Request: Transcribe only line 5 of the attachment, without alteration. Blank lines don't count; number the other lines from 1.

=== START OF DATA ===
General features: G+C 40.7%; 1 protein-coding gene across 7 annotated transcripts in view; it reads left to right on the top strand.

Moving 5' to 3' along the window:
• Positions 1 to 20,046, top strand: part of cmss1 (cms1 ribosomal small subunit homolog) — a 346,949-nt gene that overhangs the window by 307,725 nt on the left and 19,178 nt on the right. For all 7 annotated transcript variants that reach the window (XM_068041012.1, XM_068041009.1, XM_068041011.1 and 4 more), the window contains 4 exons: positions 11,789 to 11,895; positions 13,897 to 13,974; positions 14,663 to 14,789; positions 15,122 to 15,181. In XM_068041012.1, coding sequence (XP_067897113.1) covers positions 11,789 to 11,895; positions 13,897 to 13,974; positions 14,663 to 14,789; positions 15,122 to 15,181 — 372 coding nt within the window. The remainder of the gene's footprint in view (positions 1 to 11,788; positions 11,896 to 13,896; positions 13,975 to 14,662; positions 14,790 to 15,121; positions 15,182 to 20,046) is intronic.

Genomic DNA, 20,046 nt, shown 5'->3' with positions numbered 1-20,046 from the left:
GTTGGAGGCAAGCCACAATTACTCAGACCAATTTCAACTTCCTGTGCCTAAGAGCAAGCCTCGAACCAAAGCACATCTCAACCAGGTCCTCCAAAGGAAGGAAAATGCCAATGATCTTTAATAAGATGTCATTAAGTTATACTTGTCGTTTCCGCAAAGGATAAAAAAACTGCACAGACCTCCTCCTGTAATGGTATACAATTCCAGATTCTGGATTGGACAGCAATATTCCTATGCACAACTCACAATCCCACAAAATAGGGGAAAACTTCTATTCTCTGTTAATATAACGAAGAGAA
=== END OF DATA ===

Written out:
GTTGGAGGCAAGCCACAATTACTCAGACCAATTTCAACTTCCTGTGCCTAAGAGCAAGCCTCGAACCAAAGCACATCTCAACCAGGTCCTCCAAAGGAAGGAAAATGCCAATGATCTTTAATAAGATGTCATTAAGTTATACTTGTCGTTTCCGCAAAGGATAAAAAAACTGCACAGACCTCCTCCTGTAATGGTATACAATTCCAGATTCTGGATTGGACAGCAATATTCCTATGCACAACTCACAATCCCACAAAATAGGGGAAAACTTCTATTCTCTGTTAATATAACGAAGAGAA